Getopt::EX::Module - RC/Module data container


  use Getopt::EX::Module;

  my $bucket = Getopt::EX::Module->new(
        BASECLASS => $baseclass,
        FILE => $file_name  /  MODULE => $module_name,


This module is usually used from Getopt::EX::Loader, and keeps all data about loaded rc file or module.


After user defined module was loaded, subroutine initialize is called if it exists in the module. At this time, container object is passed to the function as the first argument and following command argument pointer as the second. So you can use it to directly touch the object contents through class interface.

Following initialize, function defined with module option is called.

Finally subroutine finalize is called if defined, to finalize start up process of the module.


As for rc file, section after __PERL__ mark is executed as Perl program. At this time, module object is assigned to variable $MODULE, and you can access module API through it.

    if (our $MODULE) {
        $MODULE->setopt('default', '--number');


option name string

Define option name. Argument string is processed by shellwords routine defined in Text::ParseWords module. Be sure that this module sometimes requires escape backslashes.

Any kind of string can be used for option name but it is not combined with other options.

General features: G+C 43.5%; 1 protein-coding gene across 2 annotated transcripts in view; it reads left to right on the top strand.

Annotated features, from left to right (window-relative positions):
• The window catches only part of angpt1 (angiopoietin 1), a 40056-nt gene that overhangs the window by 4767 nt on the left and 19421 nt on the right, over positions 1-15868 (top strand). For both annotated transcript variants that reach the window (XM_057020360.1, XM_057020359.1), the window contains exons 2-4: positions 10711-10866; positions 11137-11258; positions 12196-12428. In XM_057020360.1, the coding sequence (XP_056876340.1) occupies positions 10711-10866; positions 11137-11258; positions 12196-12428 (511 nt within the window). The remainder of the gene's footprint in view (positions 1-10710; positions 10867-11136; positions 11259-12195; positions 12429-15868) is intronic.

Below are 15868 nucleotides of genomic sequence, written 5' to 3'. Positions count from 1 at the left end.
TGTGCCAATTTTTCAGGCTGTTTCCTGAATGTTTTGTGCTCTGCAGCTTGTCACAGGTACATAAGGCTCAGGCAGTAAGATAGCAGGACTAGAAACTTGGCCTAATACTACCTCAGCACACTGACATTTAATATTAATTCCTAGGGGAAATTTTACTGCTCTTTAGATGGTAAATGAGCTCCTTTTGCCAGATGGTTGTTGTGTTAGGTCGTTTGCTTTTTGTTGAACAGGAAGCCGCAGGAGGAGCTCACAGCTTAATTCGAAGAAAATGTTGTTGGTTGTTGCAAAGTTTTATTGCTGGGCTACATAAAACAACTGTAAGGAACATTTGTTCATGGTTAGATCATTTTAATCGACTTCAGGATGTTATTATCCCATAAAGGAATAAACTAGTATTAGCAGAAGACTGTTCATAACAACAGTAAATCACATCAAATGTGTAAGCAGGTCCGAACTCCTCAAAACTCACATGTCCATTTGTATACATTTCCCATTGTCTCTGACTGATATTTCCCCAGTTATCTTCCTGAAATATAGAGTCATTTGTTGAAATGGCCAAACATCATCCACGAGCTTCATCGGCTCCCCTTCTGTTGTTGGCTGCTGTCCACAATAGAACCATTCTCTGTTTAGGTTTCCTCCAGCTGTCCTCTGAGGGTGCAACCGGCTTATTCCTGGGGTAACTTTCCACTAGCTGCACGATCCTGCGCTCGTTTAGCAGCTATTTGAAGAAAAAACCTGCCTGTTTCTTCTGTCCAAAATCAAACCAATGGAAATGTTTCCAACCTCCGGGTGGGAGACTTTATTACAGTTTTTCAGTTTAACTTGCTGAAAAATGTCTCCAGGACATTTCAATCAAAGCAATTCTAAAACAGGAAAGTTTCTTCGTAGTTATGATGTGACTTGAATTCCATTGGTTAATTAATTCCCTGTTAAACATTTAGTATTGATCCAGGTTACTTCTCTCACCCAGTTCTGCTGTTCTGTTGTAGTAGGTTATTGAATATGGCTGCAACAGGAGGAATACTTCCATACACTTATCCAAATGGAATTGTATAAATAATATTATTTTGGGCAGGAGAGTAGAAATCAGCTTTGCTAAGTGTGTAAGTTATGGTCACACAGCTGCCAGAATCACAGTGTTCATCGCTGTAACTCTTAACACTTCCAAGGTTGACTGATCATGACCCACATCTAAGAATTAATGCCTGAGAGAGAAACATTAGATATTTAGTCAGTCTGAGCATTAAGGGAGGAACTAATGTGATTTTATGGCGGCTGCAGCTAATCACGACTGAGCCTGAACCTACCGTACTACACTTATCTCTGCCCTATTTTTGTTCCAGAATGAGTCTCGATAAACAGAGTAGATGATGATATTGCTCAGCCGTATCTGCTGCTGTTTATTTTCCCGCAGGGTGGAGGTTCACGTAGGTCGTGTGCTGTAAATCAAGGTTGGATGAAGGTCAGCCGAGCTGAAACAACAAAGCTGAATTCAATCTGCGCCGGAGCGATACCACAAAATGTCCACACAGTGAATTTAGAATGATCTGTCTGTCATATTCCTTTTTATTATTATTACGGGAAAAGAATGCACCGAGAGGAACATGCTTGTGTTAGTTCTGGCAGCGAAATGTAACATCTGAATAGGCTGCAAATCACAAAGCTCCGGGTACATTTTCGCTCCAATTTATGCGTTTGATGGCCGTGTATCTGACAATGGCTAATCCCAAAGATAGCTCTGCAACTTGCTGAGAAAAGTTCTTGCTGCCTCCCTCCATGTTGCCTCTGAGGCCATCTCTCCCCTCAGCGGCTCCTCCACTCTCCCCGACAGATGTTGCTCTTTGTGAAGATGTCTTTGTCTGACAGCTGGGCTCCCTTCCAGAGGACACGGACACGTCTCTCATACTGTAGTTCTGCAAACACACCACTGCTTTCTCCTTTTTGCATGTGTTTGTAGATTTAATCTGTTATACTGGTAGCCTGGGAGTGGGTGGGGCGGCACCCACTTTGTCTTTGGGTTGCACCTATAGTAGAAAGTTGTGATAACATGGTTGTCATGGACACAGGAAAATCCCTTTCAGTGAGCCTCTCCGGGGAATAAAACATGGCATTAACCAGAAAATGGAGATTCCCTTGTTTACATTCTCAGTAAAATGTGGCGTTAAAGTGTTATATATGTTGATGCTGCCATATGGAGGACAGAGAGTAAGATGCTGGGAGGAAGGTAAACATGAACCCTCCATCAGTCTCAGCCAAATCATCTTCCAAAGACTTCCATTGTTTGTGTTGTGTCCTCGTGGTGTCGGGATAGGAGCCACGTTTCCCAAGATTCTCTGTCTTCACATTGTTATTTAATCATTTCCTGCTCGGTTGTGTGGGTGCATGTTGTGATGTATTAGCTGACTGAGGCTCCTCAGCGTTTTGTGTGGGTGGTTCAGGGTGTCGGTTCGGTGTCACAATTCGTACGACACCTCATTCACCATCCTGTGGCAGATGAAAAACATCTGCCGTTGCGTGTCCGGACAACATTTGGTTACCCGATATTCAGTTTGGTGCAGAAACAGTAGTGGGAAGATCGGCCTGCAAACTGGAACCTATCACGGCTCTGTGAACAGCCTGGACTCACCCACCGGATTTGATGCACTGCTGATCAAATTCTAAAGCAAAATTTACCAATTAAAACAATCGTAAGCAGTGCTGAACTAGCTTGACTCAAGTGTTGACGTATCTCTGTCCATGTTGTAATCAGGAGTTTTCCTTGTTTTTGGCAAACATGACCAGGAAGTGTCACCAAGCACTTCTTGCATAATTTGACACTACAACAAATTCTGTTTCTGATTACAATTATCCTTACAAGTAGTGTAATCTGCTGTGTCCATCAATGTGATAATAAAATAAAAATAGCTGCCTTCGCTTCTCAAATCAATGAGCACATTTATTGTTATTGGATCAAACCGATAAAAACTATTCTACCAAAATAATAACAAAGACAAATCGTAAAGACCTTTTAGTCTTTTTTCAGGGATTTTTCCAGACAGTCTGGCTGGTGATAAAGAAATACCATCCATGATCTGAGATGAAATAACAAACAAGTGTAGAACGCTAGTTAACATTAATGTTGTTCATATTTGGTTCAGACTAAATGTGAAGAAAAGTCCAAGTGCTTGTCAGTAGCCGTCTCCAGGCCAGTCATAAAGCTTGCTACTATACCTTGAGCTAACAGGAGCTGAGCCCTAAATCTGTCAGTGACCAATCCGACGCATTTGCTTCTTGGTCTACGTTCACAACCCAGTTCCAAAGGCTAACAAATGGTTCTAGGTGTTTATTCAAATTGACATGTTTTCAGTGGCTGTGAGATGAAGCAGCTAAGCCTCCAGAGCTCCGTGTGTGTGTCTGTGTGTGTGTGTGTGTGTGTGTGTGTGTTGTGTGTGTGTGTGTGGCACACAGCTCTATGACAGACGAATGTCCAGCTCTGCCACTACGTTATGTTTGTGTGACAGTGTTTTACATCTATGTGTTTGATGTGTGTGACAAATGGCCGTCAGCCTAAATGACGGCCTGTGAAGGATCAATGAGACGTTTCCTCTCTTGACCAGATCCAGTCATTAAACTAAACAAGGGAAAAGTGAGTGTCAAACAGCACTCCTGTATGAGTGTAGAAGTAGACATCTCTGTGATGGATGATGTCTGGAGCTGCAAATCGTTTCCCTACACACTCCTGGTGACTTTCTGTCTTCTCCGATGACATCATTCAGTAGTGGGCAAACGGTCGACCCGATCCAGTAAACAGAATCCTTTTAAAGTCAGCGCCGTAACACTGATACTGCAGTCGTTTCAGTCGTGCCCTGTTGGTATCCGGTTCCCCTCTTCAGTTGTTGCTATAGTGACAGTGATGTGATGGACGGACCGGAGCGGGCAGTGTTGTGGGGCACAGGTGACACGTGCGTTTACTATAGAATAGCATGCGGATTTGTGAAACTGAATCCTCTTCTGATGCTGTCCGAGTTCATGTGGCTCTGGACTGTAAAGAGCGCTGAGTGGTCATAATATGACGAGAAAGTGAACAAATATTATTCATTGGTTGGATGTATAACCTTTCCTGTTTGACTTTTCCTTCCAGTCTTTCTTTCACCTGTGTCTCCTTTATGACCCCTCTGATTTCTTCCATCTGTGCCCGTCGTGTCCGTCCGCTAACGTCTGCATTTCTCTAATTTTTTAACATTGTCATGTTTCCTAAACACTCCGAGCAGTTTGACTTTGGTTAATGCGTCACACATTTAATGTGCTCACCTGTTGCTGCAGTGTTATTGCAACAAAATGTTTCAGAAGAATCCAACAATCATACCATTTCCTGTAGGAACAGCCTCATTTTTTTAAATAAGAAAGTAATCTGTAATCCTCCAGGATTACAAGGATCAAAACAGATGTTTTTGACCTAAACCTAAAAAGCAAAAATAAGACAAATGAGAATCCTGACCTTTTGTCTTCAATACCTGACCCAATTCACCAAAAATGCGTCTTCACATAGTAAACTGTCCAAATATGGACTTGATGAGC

option --fromcode --outside='(?s)\/\*.*?\*\/'
    option --fromcomment --inside='(?s)\/\*.*?\*\/'

If the option named default is defined, it will be used as a default option.

For the purpose to include following arguments within replaced strings, two special notations can be used in option definition.

String $<n> is replaced by the nth argument after the substituted option, where n is number start from one. Because $<0> is replaced by the defined option itself, you have to care about infinite loop.

String $<shift> is replaced by following command line argument and the argument is removed from list.

For example, when

    option --line --le &line=$<shift>

is defined, command

    greple --line 10,20-30,40

will be evaluated as this:

    greple --le &line=10,20-30,40

There are special arguments to manipulate option behavior and the rest of arguments. Argument $<move> moves all following arguments there, $<remove> just removes them, and $<copy> copies them. These does not work when included as a part of string.

They take optional one or two parameters, those are passed to Perl splice function as offset and length. $<move(0,1)> is same as $<shift>; $<copy(0,1)> is same as $<1>; $<move> is same as $<move(0)>; $<move(-1)> moves the last argument; $move(1,1) moves second argument. Next example exchange following two arguments.

    option --exch $<move(1,1)>

You can use recently introduced $<ignore> to ignore the argument. Some existing module uses $<move(0,0)> for the same purpose, because it effectively do nothing.

    option --deprecated $<ignore>
    option --deprecated $<move(0,0)>
expand name string